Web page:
I am currently reading Amity Shales’s new book, Coolidge. It is quite enjoyable. This bit was funny:
Washington in 1921 held a higher opinion of itself than even Boston did, and found little evidence to contradict its own opinion. The architecture itself saluted the government’s grandeur. Buildings in the District of Columbia stood well below the height of the Capitol dome, the result of long-standing zoning laws; the effect was to rank government above commerce. Union Station, where the Coolidges had arrived from NEw England, had been designed “to distinctly subordinate it to the Capitol,” as one architectural journal noted.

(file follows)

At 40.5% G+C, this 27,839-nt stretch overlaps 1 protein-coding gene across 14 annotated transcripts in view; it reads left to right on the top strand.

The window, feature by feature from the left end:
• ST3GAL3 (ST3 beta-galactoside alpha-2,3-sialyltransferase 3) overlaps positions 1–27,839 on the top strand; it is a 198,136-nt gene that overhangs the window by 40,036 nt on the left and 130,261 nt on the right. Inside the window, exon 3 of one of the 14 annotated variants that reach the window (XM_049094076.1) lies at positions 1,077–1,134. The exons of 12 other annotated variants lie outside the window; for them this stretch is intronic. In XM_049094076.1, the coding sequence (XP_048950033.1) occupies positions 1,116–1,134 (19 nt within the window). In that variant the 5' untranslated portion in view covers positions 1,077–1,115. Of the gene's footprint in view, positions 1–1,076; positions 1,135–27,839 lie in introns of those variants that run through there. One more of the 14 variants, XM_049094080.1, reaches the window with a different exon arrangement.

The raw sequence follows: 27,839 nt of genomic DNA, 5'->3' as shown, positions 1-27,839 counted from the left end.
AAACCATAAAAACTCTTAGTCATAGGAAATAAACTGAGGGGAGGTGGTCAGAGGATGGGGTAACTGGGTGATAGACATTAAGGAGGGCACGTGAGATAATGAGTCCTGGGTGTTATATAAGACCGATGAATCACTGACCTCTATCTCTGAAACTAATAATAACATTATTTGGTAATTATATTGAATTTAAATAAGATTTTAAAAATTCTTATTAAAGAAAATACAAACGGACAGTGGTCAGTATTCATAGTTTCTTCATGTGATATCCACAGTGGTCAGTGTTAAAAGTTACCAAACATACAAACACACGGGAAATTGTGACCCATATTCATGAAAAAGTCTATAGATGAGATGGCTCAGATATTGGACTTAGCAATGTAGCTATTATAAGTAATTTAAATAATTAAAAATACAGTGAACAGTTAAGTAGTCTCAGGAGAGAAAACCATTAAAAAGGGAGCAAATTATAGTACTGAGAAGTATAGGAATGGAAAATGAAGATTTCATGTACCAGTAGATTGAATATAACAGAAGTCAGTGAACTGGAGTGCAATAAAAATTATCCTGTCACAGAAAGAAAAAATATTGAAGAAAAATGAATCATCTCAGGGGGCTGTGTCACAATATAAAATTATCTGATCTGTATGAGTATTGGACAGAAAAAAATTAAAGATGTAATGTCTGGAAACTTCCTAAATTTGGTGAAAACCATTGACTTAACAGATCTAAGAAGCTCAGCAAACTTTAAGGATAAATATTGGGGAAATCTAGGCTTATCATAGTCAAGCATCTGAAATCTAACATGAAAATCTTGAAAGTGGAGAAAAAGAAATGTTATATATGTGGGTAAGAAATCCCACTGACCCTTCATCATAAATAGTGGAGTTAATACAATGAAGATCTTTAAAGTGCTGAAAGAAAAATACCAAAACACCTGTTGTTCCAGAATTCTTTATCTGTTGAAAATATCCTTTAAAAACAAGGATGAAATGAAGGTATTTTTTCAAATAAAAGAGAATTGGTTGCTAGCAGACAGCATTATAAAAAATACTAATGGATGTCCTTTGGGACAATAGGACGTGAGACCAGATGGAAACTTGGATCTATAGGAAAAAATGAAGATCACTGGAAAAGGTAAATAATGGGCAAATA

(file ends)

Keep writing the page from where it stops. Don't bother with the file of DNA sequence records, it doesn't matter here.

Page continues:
However, the heights of buildings in D.C. are not based on the height of the Capitol. Rather, according to the Heights of Building Act, buildings in downtown D.C. cannot be more than “20 feet (6 m) higher than the width of the adjacent street.”